Making a pronouncement, judgment or criticism about someone else . . .

“Making a pronouncement, judgment or criticism about someone else reveals little about them, but reveals much about you.”   — Ted A. Moreno Note from Marlene: I agree with Ted. Watch what you say and how you act, because your words and your actions reflect more about you than about the other person. However. . . this can also be used as a way to reveal your character’s traits (fictional character or real person). I know this isn’t what Ted had in mind . . . but it’s such a profound idea. . . I thought sharing it here, on a writing blog . . . might also be helpful as a way to reveal characters’ personalities. Watch for tomorrow’s blog post, where we’ll explore this concept as a method for character development. Ted A. Moreno, C.Ht. Creator of the Moreno Method for Life Transformation™ Hypnotherapist and Success Performance Coach  Check…

Guest Bloggers

Avoid clichéd characters. . . and more, from Guest Blogger Daryl Hajek

Guest blogger Daryl Hajek discusses a writer’s journey. I was taught to learn to read and write at a young age, even before kindergarten. My parents had told me, because of my deafness, they were determined that I was going to learn to read and write. That was the beginning of my journey into reading and writing. As Stephen King says, “Read a lot, write a lot.”  I do this by reading two or three books (or ebooks) concurrently, but that’s a quirk of mine.  I also write at least one hour a day, up to eight hours, depending on my mood or how I’m feeling. Learn as much as you can about writing.  Take a writing course or two.  Get how-to books on writing.  Join a book club.  Network with other authors/writers online via social media. Get a professional editor which is an absolute must, no exceptions whatsoever.  Otherwise, unedited works show…

Just Write

Sometimes you just want to sit down and write.

Sometimes we just want to sit down and write. No particular place to go. Nothing in particular to write about. Just enjoy the feel of pen across paper, or fingers flying atop keyboard. Sometimes it’s fun to have a writing prompt to play with. There are two places to explore on The Write Spot for writing prompts. One is here, on The Write Spot Blog. The other is here on The Write Spot Website. On this one, read the prompt on the plaque. Click on the plaque to read what others have written on the prompt. Follow your heart, let your mind wander, trust your intuition. Select a prompt. Set a timer for 12-15 minutes and just write. Discover where your writing path takes you. Photo by Breana Marie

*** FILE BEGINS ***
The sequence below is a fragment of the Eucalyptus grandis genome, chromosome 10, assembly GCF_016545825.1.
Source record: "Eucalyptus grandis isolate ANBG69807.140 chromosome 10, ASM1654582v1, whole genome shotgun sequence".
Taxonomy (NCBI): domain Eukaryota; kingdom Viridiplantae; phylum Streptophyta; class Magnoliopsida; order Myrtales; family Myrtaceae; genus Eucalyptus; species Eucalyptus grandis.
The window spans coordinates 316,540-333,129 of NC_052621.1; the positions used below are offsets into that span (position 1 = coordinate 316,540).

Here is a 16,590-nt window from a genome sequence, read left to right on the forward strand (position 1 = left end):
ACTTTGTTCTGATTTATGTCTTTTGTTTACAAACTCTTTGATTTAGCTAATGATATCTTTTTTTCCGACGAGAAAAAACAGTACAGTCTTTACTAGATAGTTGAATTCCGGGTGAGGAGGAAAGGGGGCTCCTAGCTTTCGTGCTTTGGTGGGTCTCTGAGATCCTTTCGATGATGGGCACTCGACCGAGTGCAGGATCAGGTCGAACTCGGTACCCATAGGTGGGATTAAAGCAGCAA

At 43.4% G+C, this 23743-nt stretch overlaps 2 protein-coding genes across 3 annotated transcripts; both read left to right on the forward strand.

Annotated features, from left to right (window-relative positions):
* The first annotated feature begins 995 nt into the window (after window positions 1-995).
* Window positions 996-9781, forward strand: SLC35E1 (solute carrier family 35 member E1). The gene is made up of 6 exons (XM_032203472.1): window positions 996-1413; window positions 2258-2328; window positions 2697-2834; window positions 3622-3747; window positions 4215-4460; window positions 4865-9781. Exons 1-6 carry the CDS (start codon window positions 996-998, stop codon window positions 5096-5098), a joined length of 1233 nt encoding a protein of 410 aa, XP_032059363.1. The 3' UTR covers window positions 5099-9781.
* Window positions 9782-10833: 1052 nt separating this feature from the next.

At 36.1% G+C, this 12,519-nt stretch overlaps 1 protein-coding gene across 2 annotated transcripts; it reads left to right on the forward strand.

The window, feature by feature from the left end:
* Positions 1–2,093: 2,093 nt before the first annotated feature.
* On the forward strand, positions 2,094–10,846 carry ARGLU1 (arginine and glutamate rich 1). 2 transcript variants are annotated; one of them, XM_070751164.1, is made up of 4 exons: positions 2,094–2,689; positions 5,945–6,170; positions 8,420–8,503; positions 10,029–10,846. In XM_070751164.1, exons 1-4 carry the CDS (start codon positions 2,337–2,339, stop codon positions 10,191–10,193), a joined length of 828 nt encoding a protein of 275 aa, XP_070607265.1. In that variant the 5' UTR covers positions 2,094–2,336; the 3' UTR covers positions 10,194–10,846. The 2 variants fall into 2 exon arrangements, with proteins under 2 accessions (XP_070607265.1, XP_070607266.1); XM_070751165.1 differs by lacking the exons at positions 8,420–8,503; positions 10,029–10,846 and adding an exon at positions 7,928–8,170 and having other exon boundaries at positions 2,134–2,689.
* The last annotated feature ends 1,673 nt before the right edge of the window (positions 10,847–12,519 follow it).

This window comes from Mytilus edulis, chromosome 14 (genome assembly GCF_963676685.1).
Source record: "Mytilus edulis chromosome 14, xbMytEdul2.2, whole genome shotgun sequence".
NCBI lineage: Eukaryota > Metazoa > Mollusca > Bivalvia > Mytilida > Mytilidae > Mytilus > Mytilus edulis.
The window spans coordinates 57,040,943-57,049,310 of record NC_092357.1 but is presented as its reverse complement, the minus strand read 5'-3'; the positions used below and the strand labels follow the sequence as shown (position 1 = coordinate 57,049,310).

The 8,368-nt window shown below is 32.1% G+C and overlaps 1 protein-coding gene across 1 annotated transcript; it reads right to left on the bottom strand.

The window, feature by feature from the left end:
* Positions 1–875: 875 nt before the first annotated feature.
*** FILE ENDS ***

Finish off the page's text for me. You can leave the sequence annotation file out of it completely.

Places to submit

Coffee House Press

Coffee House Press publishes literary novels, full-length short story collections, poetry, creative nonfiction, book-length essays and essay collections, and the occasional memoir. CHP does not accept submissions for anthologies. CHP also does not publish genre fiction such as mysteries, Gothic romances, Westerns, science fiction, or books for children. CHP looks for writing that instructs, inspires, and/or entertains the reader, and that does so with a unique voice. CHP currently publishes fourteen to sixteen trade titles annually. During the next reading period (March 1 – 31, 2016), Coffee House Press will accept electronic submissions through their online submissions manager.  

Guest Bloggers

Guest Blogger Amanda McTigue talks about marketing your book

So, you’ve got your book written, or almost written, or you have an idea for a book, but you’re stuck dead in your tracks because you detest the marketing aspect of the book business Amanda McTigue says, “No doubt about it: we writers love to write, hate to sell. How could it be otherwise? We’re the odd balls who’d rather spend vast quantities of time alone in our imaginations. And yet these days, we’re told not only must we craft (and sometimes publish) our works, but also find readers to read them: a daunting challenge compounded by our own dread. What’s a writer to do?” Amanda shares resources on one of our least favorite challenges: marketing yourself and your book. “The Psychology of Writer Promotion. How to Promote Yourself,” Chuck Wendig “Book Marketing 101,” Jane Friedman “Five Mistakes You’ll Make on the Way to Publishing Success,” Carmen Amato via Jane…